Ancient mariners aren't the only ones that used the stars to navigate. It turns out that the lowly dung beetle does as well when it rolls its ball of muck in a Moonless night:
Dung beetles like to run in straight lines. When they find a pile of droppings, they shape a small ball and start pushing it away to a safe distance where they can eat it, usually underground.
Getting a good bearing is important because unless the insect rolls a direct course, it risks turning back towards the dung pile where another beetle will almost certainly try to steal its prized ball.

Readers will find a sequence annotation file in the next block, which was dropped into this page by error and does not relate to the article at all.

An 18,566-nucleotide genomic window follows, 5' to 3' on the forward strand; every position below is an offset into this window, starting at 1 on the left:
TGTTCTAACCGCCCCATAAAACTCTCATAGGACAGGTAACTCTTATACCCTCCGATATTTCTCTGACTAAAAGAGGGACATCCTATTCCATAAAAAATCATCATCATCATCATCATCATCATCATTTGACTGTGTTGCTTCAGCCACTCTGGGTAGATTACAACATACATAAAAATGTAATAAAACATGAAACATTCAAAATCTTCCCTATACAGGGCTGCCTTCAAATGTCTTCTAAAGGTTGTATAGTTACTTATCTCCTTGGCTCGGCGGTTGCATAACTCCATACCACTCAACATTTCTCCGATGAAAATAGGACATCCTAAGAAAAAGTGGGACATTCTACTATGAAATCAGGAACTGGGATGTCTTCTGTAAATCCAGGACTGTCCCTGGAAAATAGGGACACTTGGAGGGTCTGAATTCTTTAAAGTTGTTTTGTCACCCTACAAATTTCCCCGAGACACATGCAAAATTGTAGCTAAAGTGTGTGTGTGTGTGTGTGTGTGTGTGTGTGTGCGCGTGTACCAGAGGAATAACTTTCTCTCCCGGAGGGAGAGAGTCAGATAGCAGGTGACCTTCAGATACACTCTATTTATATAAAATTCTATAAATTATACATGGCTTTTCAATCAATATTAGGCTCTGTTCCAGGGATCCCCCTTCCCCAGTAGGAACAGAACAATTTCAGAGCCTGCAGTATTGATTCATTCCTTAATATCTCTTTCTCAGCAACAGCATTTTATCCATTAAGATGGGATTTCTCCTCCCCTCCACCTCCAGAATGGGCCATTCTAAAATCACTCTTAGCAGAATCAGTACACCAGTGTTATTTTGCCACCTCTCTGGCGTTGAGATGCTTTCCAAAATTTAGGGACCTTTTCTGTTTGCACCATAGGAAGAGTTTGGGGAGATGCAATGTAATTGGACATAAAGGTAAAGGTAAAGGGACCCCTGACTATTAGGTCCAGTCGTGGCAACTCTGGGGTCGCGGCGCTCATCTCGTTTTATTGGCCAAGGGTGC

Dr Dacke had previously shown that dung beetles were able to keep a straight line by taking cues from the Sun, the Moon, and even the pattern of polarised light formed around these light sources.
But it was the animals' capacity to maintain course even on clear Moonless nights that intrigued the researcher.
Jonathan Amos of the BBC explains how beetles navigate using the stars: Link